The rocky, uneven floor is wet and slippery in some areas and from the ceiling is dripping water in some parts. The temperature is 16,5 ? 16,7C (degrees Celsius) and the humidity is 85 ? 97%.

Therefore overweight people, visitors suffering from claustrophobia, panic attacks, lumbago, cardiac or respiratory problems, spinal diseases, musculoskeletal disorders causing moving difficulties are strongly advised not to enter.

Visitors who, after the above, decide to visit the Tunnel, they will do so on their own responsibility. In case of an accident the Greek State will bear no responsibility.

Visitors must not carry big bags; they should leave them at the entrance of the tunnel. Visitors doing the Itinerary 3 cannot carry any bags at all.

All visitors must wear protective helmets (provided) and closed flat, non slippery shoes. They should be in the entrance 00:10 earlier to wear their protective helmet.

For the present children less than 14 years old are not allowed inside the Tunnel. Young people between 14-18 years of age should be accompanied by a responsible adult.

Guides must talk about the history of the Aqueduct outside the Tunnel. Inside the Tunnel they can only point out areas of interest.

Photography with a hand-held, non professional camera is allowed free of charge but the use of flash is forbidden. Professional photography or video are not allowed without a special permission issued by the Hellenic Ministry of Culture and Sports.

he South Entrance to the Tunnel is about 2 klm from Pythagoreion and is accessible by car, or on foot. The North Entrance to the Tunnel is in the rural area of Agiades, it is not accessible by car and visitors will have to walk on a dirt road for about 00:20?. Make sure you get directions in advance. For information tel. +0030 22730 62 813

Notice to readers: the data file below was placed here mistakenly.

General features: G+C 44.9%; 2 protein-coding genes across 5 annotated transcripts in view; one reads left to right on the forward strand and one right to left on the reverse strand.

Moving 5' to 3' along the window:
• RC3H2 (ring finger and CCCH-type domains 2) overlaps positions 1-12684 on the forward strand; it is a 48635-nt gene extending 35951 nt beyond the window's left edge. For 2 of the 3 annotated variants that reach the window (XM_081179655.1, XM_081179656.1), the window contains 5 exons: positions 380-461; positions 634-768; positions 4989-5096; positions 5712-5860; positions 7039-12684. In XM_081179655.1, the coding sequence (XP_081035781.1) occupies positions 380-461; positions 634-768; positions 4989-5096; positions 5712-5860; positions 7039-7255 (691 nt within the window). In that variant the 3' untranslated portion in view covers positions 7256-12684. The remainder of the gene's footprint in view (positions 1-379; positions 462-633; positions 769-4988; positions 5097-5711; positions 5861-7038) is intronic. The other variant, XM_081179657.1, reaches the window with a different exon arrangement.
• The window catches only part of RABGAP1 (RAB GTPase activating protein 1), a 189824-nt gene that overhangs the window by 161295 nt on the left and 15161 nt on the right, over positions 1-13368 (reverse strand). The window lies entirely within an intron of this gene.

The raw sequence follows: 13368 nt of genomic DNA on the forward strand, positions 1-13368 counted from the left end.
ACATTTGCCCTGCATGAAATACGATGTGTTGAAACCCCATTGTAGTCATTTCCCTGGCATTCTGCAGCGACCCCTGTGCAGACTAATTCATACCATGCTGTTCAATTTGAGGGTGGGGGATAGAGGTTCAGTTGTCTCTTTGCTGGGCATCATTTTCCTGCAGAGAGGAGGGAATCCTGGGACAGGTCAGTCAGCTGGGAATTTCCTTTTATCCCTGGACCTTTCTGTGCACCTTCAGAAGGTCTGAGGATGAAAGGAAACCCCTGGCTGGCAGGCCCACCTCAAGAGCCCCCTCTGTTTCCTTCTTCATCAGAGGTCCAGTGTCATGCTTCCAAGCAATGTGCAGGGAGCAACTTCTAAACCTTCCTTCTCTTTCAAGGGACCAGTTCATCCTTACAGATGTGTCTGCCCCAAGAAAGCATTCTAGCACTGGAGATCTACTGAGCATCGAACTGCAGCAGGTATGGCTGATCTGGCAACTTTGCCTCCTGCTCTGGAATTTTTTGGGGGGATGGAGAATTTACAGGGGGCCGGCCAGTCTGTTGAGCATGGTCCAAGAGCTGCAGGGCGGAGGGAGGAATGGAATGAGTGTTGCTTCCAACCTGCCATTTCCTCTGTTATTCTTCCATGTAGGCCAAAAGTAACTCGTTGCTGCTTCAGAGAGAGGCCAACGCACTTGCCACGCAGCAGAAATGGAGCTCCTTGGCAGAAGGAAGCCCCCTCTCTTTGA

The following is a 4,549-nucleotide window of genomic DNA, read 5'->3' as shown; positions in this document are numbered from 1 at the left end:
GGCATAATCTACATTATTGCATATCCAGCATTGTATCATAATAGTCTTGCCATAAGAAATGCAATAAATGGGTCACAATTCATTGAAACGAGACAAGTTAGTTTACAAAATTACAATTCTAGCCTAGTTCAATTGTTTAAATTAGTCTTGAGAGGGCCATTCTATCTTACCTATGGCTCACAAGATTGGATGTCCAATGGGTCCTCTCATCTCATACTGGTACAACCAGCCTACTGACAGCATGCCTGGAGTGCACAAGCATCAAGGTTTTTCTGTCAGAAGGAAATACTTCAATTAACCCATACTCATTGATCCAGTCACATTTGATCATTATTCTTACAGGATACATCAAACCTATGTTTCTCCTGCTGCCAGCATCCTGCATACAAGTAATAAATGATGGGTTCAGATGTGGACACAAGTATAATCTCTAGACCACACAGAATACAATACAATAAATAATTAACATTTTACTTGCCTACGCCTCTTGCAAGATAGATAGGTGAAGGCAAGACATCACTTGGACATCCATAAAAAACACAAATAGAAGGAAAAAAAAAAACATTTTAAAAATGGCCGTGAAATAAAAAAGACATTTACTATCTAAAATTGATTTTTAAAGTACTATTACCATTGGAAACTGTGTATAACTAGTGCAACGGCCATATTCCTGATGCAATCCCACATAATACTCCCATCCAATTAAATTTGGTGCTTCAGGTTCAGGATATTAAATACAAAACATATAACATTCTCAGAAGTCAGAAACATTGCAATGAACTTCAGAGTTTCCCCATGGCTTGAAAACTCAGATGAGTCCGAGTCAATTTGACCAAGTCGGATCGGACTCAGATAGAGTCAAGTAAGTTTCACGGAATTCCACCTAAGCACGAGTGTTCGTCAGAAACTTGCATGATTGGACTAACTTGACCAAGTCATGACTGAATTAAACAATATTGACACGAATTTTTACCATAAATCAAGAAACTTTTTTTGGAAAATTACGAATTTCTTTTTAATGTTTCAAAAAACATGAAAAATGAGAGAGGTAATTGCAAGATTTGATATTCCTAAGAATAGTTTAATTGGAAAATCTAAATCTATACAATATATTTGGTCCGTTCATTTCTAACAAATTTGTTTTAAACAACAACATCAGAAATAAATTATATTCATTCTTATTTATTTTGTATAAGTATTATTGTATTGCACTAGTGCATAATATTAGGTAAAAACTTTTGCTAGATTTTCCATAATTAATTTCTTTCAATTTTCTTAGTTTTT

there are 3 ways to visit the Tunnel:

Itinerary 1. Length 185 m., maximum number of visitors 20, duration 00:20 including return. In this part one can see all the construction details. Difficulties: a narrow stairway with steep, tall steps and a low and very narrow corridor 17 m. long, 1,55 m. high, 0,55 m. wide. Fairly easy after the corridor.

Visiting hours: 08:40, 09:00, 09:40, 10:00, 10:40, 11:00, 11:40, 12:00, 12:40, 13:00, 13:40, 14:00, 14:40

Itinerary 2. Length 424 m., maximum number of visitors 15, duration 00:40 including return. Visitors should book in advance date and time by phone: +0030 22730 62813. One can see a cistern of byzantine period and the meeting point of the two working groups.

Difficulties: All the above mentioned and rocky, uneven floor, wet and slippery in some areas, and water dripping from the ceiling in some parts.

Visiting hours: 08:30, 09:20, 10:20, 11:20, 12:20, 13:20, 14:20

Itinerary 3. Length 1036 m., maximum number of visitors 10, duration one hour, one way. Visitors should book in advance date and time by phone: +0030 22730 62813. One can see the whole tunnel and visit the spring and the cistern in Agiades.

Difficulties: All the above and fatigue. Especially difficult is the passage through the north low, narrow corridor 197 meters long, 0,42 ? 0,60 m. wide. There are neither facilities, nor public transport from the north exit to the city. One has either to have prearranged for a car to wait for him, or to walk for about 00:45 minutes through a dirt path in order to reach the city of Pythagoreion.

Visiting hours: At 08:30 from the South Entrance, 09:20 from the North Entrance, 10:20 from the South Entrance, 11:20 from the North Entrance, 12:20 from the South Entrance, 13:20 from the North Entrance.
P. J. Chatzidakis
Mythological / Historic Persons